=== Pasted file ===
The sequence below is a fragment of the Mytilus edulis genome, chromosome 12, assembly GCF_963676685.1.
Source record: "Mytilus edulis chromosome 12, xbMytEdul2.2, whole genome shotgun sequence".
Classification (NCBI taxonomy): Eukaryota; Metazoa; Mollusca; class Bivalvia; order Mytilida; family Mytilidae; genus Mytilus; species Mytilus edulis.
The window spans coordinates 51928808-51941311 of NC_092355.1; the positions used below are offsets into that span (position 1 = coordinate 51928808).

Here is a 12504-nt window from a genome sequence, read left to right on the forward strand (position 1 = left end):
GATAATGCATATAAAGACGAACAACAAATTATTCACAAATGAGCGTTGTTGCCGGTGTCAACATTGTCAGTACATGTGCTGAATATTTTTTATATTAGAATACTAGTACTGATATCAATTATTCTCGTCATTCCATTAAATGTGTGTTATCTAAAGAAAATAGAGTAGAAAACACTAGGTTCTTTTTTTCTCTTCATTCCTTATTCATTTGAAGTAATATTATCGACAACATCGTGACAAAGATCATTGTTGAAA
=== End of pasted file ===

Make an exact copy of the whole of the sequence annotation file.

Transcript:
The sequence below is a fragment of the Mytilus edulis genome, chromosome 12, assembly GCF_963676685.1.
Source record: "Mytilus edulis chromosome 12, xbMytEdul2.2, whole genome shotgun sequence".
Classification (NCBI taxonomy): Eukaryota; Metazoa; Mollusca; class Bivalvia; order Mytilida; family Mytilidae; genus Mytilus; species Mytilus edulis.
The window spans coordinates 51928808-51941311 of NC_092355.1; the positions used below are offsets into that span (position 1 = coordinate 51928808).

Here is a 12504-nt window from a genome sequence, read left to right on the forward strand (position 1 = left end):
GATAATGCATATAAAGACGAACAACAAATTATTCACAAATGAGCGTTGTTGCCGGTGTCAACATTGTCAGTACATGTGCTGAATATTTTTTATATTAGAATACTAGTACTGATATCAATTATTCTCGTCATTCCATTAAATGTGTGTTATCTAAAGAAAATAGAGTAGAAAACACTAGGTTCTTTTTTTCTCTTCATTCCTTATTCATTTGAAGTAATATTATCGACAACATCGTGACAAAGATCATTGTTGAAA